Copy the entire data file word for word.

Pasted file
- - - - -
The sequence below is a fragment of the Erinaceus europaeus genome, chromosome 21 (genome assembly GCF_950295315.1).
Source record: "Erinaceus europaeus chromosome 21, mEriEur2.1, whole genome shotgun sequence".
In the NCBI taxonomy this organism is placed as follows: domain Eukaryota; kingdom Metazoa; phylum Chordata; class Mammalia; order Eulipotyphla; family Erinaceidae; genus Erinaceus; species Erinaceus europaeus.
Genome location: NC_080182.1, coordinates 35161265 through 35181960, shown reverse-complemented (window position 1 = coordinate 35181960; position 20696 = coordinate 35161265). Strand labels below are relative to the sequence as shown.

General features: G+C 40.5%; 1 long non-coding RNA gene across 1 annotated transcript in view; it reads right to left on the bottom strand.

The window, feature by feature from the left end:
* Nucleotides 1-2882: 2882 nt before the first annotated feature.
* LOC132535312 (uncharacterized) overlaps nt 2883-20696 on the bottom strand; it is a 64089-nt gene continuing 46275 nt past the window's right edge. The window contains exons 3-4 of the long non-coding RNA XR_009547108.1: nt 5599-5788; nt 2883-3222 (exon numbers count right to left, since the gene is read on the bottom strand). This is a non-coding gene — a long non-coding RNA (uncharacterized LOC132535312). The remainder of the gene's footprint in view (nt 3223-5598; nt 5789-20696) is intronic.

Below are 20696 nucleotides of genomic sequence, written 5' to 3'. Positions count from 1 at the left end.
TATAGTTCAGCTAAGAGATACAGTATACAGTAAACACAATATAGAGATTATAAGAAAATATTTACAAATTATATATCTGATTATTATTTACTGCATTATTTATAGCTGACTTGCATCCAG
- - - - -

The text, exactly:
The sequence below is a fragment of the Erinaceus europaeus genome, chromosome 21 (genome assembly GCF_950295315.1).
Source record: "Erinaceus europaeus chromosome 21, mEriEur2.1, whole genome shotgun sequence".
In the NCBI taxonomy this organism is placed as follows: domain Eukaryota; kingdom Metazoa; phylum Chordata; class Mammalia; order Eulipotyphla; family Erinaceidae; genus Erinaceus; species Erinaceus europaeus.
Genome location: NC_080182.1, coordinates 35161265 through 35181960, shown reverse-complemented (window position 1 = coordinate 35181960; position 20696 = coordinate 35161265). Strand labels below are relative to the sequence as shown.

General features: G+C 40.5%; 1 long non-coding RNA gene across 1 annotated transcript in view; it reads right to left on the bottom strand.

The window, feature by feature from the left end:
* Nucleotides 1-2882: 2882 nt before the first annotated feature.
* LOC132535312 (uncharacterized) overlaps nt 2883-20696 on the bottom strand; it is a 64089-nt gene continuing 46275 nt past the window's right edge. The window contains exons 3-4 of the long non-coding RNA XR_009547108.1: nt 5599-5788; nt 2883-3222 (exon numbers count right to left, since the gene is read on the bottom strand). This is a non-coding gene — a long non-coding RNA (uncharacterized LOC132535312). The remainder of the gene's footprint in view (nt 3223-5598; nt 5789-20696) is intronic.

Below are 20696 nucleotides of genomic sequence, written 5' to 3'. Positions count from 1 at the left end.
TATAGTTCAGCTAAGAGATACAGTATACAGTAAACACAATATAGAGATTATAAGAAAATATTTACAAATTATATATCTGATTATTATTTACTGCATTATTTATAGCTGACTTGCATCCAG